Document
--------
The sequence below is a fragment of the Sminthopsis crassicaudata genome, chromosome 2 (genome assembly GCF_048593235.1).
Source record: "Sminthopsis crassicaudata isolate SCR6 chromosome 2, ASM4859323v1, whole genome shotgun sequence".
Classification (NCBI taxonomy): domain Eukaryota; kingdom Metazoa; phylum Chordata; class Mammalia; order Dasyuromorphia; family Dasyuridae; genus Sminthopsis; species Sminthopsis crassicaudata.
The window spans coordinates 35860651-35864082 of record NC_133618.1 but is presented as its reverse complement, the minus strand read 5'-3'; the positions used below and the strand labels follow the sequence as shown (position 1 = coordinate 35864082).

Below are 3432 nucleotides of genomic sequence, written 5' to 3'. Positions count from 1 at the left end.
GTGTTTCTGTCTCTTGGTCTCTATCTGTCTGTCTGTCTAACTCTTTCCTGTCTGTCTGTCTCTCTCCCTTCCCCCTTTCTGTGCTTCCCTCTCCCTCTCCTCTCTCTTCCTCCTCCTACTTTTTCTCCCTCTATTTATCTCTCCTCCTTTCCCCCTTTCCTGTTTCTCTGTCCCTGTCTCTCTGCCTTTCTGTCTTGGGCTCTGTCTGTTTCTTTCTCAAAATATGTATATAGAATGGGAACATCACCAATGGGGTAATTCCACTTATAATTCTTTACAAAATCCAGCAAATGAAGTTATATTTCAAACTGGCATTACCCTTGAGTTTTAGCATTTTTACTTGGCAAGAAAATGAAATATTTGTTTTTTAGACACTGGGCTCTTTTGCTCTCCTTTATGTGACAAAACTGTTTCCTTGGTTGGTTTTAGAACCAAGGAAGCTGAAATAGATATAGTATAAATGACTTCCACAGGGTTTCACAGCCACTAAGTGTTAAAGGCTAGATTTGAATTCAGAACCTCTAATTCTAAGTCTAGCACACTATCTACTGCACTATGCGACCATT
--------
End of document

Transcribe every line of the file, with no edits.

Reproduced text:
The sequence below is a fragment of the Sminthopsis crassicaudata genome, chromosome 2 (genome assembly GCF_048593235.1).
Source record: "Sminthopsis crassicaudata isolate SCR6 chromosome 2, ASM4859323v1, whole genome shotgun sequence".
Classification (NCBI taxonomy): domain Eukaryota; kingdom Metazoa; phylum Chordata; class Mammalia; order Dasyuromorphia; family Dasyuridae; genus Sminthopsis; species Sminthopsis crassicaudata.
The window spans coordinates 35860651-35864082 of record NC_133618.1 but is presented as its reverse complement, the minus strand read 5'-3'; the positions used below and the strand labels follow the sequence as shown (position 1 = coordinate 35864082).

Below are 3432 nucleotides of genomic sequence, written 5' to 3'. Positions count from 1 at the left end.
GTGTTTCTGTCTCTTGGTCTCTATCTGTCTGTCTGTCTAACTCTTTCCTGTCTGTCTGTCTCTCTCCCTTCCCCCTTTCTGTGCTTCCCTCTCCCTCTCCTCTCTCTTCCTCCTCCTACTTTTTCTCCCTCTATTTATCTCTCCTCCTTTCCCCCTTTCCTGTTTCTCTGTCCCTGTCTCTCTGCCTTTCTGTCTTGGGCTCTGTCTGTTTCTTTCTCAAAATATGTATATAGAATGGGAACATCACCAATGGGGTAATTCCACTTATAATTCTTTACAAAATCCAGCAAATGAAGTTATATTTCAAACTGGCATTACCCTTGAGTTTTAGCATTTTTACTTGGCAAGAAAATGAAATATTTGTTTTTTAGACACTGGGCTCTTTTGCTCTCCTTTATGTGACAAAACTGTTTCCTTGGTTGGTTTTAGAACCAAGGAAGCTGAAATAGATATAGTATAAATGACTTCCACAGGGTTTCACAGCCACTAAGTGTTAAAGGCTAGATTTGAATTCAGAACCTCTAATTCTAAGTCTAGCACACTATCTACTGCACTATGCGACCATT